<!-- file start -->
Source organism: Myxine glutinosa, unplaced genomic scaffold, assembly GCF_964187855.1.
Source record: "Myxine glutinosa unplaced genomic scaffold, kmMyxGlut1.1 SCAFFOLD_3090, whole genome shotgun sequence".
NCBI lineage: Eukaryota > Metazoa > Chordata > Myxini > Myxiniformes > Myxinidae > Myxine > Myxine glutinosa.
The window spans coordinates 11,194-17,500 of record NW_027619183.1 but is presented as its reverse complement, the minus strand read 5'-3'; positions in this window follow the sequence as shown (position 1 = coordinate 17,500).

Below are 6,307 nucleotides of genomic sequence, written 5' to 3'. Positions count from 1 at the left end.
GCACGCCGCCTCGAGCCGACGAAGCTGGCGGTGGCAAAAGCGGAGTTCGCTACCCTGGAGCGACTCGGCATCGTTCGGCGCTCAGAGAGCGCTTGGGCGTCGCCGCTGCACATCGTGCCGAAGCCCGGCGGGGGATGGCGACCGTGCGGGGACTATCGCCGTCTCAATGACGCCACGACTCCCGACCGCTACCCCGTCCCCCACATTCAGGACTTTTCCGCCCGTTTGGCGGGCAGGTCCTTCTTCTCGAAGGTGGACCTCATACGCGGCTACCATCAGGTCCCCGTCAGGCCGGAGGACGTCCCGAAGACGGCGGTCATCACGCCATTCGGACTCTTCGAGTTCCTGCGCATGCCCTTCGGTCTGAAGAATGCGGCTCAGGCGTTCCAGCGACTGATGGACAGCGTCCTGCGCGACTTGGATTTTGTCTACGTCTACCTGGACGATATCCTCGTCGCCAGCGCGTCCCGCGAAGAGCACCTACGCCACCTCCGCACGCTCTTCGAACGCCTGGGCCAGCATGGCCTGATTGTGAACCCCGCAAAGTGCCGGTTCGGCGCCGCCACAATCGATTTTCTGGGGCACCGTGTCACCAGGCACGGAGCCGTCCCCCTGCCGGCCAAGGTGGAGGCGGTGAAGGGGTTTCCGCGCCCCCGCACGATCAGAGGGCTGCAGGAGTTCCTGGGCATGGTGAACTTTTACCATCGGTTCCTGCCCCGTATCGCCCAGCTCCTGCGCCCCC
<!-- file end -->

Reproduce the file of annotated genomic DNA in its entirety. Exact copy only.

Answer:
Source organism: Myxine glutinosa, unplaced genomic scaffold, assembly GCF_964187855.1.
Source record: "Myxine glutinosa unplaced genomic scaffold, kmMyxGlut1.1 SCAFFOLD_3090, whole genome shotgun sequence".
NCBI lineage: Eukaryota > Metazoa > Chordata > Myxini > Myxiniformes > Myxinidae > Myxine > Myxine glutinosa.
The window spans coordinates 11,194-17,500 of record NW_027619183.1 but is presented as its reverse complement, the minus strand read 5'-3'; positions in this window follow the sequence as shown (position 1 = coordinate 17,500).

Below are 6,307 nucleotides of genomic sequence, written 5' to 3'. Positions count from 1 at the left end.
GCACGCCGCCTCGAGCCGACGAAGCTGGCGGTGGCAAAAGCGGAGTTCGCTACCCTGGAGCGACTCGGCATCGTTCGGCGCTCAGAGAGCGCTTGGGCGTCGCCGCTGCACATCGTGCCGAAGCCCGGCGGGGGATGGCGACCGTGCGGGGACTATCGCCGTCTCAATGACGCCACGACTCCCGACCGCTACCCCGTCCCCCACATTCAGGACTTTTCCGCCCGTTTGGCGGGCAGGTCCTTCTTCTCGAAGGTGGACCTCATACGCGGCTACCATCAGGTCCCCGTCAGGCCGGAGGACGTCCCGAAGACGGCGGTCATCACGCCATTCGGACTCTTCGAGTTCCTGCGCATGCCCTTCGGTCTGAAGAATGCGGCTCAGGCGTTCCAGCGACTGATGGACAGCGTCCTGCGCGACTTGGATTTTGTCTACGTCTACCTGGACGATATCCTCGTCGCCAGCGCGTCCCGCGAAGAGCACCTACGCCACCTCCGCACGCTCTTCGAACGCCTGGGCCAGCATGGCCTGATTGTGAACCCCGCAAAGTGCCGGTTCGGCGCCGCCACAATCGATTTTCTGGGGCACCGTGTCACCAGGCACGGAGCCGTCCCCCTGCCGGCCAAGGTGGAGGCGGTGAAGGGGTTTCCGCGCCCCCGCACGATCAGAGGGCTGCAGGAGTTCCTGGGCATGGTGAACTTTTACCATCGGTTCCTGCCCCGTATCGCCCAGCTCCTGCGCCCCC